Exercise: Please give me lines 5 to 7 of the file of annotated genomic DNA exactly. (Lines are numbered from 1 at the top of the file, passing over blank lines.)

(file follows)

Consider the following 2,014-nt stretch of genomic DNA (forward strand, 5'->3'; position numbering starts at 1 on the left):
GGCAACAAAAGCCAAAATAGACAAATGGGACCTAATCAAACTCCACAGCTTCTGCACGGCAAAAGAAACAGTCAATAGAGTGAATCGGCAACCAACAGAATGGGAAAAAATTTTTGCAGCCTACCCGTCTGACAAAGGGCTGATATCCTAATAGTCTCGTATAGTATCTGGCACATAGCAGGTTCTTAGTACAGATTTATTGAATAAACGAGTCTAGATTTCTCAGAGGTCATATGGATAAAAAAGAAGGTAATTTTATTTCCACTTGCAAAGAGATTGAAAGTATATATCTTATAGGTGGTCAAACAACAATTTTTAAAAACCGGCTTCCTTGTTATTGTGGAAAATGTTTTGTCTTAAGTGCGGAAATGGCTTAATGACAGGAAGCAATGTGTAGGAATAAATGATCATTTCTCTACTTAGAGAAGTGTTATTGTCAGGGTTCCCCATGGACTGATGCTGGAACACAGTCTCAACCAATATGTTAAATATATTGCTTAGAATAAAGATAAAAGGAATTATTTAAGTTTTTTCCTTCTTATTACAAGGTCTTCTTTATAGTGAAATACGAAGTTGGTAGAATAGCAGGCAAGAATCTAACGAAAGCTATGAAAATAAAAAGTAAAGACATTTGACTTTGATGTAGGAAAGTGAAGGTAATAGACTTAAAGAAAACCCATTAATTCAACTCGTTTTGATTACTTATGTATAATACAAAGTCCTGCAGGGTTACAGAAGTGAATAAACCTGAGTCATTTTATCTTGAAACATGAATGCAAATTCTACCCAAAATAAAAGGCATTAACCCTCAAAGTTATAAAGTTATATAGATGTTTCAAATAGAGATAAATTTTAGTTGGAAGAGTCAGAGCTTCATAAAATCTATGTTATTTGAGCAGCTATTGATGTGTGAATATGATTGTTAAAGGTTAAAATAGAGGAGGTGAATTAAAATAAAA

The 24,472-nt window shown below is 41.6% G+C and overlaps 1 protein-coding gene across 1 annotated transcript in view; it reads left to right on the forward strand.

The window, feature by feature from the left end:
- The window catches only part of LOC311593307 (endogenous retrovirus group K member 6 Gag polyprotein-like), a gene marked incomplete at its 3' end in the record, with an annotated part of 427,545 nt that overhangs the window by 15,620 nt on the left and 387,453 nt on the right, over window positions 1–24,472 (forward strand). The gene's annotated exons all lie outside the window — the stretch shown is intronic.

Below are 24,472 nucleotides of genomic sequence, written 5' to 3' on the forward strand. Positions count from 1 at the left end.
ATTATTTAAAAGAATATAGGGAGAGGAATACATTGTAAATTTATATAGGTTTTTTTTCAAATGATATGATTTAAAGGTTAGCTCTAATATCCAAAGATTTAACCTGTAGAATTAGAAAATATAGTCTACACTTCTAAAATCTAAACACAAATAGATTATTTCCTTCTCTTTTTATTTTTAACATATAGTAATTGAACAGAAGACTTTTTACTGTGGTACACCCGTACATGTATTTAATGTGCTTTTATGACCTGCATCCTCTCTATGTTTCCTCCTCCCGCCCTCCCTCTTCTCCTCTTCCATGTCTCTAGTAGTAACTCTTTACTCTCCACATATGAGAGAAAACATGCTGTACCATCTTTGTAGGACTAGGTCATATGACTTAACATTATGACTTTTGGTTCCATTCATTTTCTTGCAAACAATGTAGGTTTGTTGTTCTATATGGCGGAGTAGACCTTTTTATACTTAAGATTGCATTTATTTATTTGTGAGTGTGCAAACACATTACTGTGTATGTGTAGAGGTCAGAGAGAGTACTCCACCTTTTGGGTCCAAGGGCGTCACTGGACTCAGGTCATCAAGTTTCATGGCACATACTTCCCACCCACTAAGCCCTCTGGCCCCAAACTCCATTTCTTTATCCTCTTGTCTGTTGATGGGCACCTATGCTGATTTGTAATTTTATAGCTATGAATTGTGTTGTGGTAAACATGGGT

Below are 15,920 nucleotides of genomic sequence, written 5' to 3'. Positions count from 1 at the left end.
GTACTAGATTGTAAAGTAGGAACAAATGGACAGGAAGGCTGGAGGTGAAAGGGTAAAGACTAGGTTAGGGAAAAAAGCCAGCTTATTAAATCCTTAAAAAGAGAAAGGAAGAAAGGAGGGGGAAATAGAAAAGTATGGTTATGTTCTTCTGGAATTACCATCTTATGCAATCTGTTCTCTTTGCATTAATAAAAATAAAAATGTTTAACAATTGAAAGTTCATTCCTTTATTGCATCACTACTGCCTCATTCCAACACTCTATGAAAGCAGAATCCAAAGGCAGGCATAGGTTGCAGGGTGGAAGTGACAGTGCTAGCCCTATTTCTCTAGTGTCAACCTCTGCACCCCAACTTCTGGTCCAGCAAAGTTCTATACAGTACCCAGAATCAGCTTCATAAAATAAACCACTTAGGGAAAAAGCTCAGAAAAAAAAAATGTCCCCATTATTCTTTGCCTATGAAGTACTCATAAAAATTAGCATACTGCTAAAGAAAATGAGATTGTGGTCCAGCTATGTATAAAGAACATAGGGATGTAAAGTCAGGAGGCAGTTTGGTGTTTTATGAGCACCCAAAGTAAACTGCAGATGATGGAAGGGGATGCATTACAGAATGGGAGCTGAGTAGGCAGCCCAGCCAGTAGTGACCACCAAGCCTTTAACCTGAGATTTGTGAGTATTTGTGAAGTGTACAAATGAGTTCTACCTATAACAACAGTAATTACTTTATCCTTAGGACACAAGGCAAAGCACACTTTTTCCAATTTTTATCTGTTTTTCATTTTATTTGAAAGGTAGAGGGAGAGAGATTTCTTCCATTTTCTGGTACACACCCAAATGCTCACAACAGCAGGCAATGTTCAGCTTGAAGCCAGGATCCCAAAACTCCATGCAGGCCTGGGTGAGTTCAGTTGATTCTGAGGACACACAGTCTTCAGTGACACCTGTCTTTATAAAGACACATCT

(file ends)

- The window catches only part of LOC311593307 (endogenous retrovirus group K member 6 Gag polyprotein-like), a gene marked incomplete at its 3' end in the record, with an annotated part of 427,545 nt that overhangs the window by 15,620 nt on the left and 387,453 nt on the right, over window positions 1–24,472 (forward strand). The gene's annotated exons all lie outside the window — the stretch shown is intronic.

Below are 24,472 nucleotides of genomic sequence, written 5' to 3' on the forward strand. Positions count from 1 at the left end.
ATTATTTAAAAGAATATAGGGAGAGGAATACATTGTAAATTTATATAGGTTTTTTTTCAAATGATATGATTTAAAGGTTAGCTCTAATATCCAAAGATTTAACCTGTAGAATTAGAAAATATAGTCTACACTTCTAAAATCTAAACACAAATAGATTATTTCCTTCTCTTTTTATTTTTAACATATAGTAATTGAACAGAAGACTTTTTACTGTGGTACACCCGTACATGTATTTAATGTGCTTTTATGACCTGCATCCTCTCTATGTTTCCTCCTCCCGCCCTCCCTCTTCTCCTCTTCCATGTCTCTAGTAGTAACTCTTTACTCTCCACATATGAGAGAAAACATGCTGTACCATCTTTGTAGGACTAGGTCATATGACTTAACATTATGACTTTTGGTTCCATTCATTTTCTTGCAAACAATGTAGGTTTGTTGTTCTATATGGCGGAGTAGACCTTTTTATACTTAAGATTGCATTTATTTATTTGTGAGTGTGCAAACACATTACTGTGTATGTGTAGAGGTCAGAGAGAGTACTCCACCTTTTGGGTCCAAGGGCGTCACTGGACTCAGGTCATCAAGTTTCATGGCACATACTTCCCACCCACTAAGCCCTCTGGCCCCAAACTCCATTTCTTTATCCTCTTGTCTGTTGATGGGCACCTATGCTGATTTGTAATTTTATAGCTATGAATTGTGTTGTGGTAAACATGGGT